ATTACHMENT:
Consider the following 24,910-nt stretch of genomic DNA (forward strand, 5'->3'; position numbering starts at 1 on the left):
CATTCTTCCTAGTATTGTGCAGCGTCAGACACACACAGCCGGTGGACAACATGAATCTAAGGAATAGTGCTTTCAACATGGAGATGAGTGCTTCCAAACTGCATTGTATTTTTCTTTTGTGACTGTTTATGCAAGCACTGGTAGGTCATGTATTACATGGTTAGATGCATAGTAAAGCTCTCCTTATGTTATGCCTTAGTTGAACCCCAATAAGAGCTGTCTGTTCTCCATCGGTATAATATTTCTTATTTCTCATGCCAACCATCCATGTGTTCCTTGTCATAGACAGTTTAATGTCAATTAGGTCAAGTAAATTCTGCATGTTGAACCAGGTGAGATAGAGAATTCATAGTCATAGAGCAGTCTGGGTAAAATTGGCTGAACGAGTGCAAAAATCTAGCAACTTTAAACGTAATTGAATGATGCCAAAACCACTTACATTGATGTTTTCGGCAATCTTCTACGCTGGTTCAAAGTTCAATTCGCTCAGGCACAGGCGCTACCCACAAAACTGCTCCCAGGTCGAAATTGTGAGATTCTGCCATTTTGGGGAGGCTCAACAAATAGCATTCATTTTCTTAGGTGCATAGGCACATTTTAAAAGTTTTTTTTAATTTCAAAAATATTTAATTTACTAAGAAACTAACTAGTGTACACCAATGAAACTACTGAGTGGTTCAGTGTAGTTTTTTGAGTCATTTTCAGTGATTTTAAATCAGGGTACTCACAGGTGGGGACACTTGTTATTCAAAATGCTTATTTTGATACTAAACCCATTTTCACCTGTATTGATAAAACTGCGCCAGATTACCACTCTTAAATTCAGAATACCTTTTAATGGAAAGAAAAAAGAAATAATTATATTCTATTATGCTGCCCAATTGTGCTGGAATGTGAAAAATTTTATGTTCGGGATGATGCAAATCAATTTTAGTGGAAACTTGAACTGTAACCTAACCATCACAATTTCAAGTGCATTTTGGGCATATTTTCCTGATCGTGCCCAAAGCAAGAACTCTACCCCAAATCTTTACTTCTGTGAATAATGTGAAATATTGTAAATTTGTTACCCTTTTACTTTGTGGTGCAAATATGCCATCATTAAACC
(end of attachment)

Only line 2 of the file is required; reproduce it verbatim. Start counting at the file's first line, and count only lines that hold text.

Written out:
CATTCTTCCTAGTATTGTGCAGCGTCAGACACACACAGCCGGTGGACAACATGAATCTAAGGAATAGTGCTTTCAACATGGAGATGAGTGCTTCCAAACTGCATTGTATTTTTCTTTTGTGACTGTTTATGCAAGCACTGGTAGGTCATGTATTACATGGTTAGATGCATAGTAAAGCTCTCCTTATGTTATGCCTTAGTTGAACCCCAATAAGAGCTGTCTGTTCTCCATCGGTATAATATTTCTTATTTCTCATGCCAACCATCCATGTGTTCCTTGTCATAGACAGTTTAATGTCAATTAGGTCAAGTAAATTCTGCATGTTGAACCAGGTGAGATAGAGAATTCATAGTCATAGAGCAGTCTGGGTAAAATTGGCTGAACGAGTGCAAAAATCTAGCAACTTTAAACGTAATTGAATGATGCCAAAACCACTTACATTGATGTTTTCGGCAATCTTCTACGCTGGTTCAAAGTTCAATTCGCTCAGGCACAGGCGCTACCCACAAAACTGCTCCCAGGTCGAAATTGTGAGATTCTGCCATTTTGGGGAGGCTCAACAAATAGCATTCATTTTCTTAGGTGCATAGGCACATTTTAAAAGTTTTTTTTAATTTCAAAAATATTTAATTTACTAAGAAACTAACTAGTGTACACCAATGAAACTACTGAGTGGTTCAGTGTAGTTTTTTGAGTCATTTTCAGTGATTTTAAATCAGGGTACTCACAGGTGGGGACACTTGTTATTCAAAATGCTTATTTTGATACTAAACCCATTTTCACCTGTATTGATAAAACTGCGCCAGATTACCACTCTTAAATTCAGAATACCTTTTAATGGAAAGAAAAAAGAAATAATTATATTCTATTATGCTGCCCAATTGTGCTGGAATGTGAAAAATTTTATGTTCGGGATGATGCAAATCAATTTTAGTGGAAACTTGAACTGTAACCTAACCATCACAATTTCAAGTGCATTTTGGGCATATTTTCCTGATCGTGCCCAAAGCAAGAACTCTACCCCAAATCTTTACTTCTGTGAATAATGTGAAATATTGTAAATTTGTTACCCTTTTACTTTGTGGTGCAAATATGCCATCATTAAACC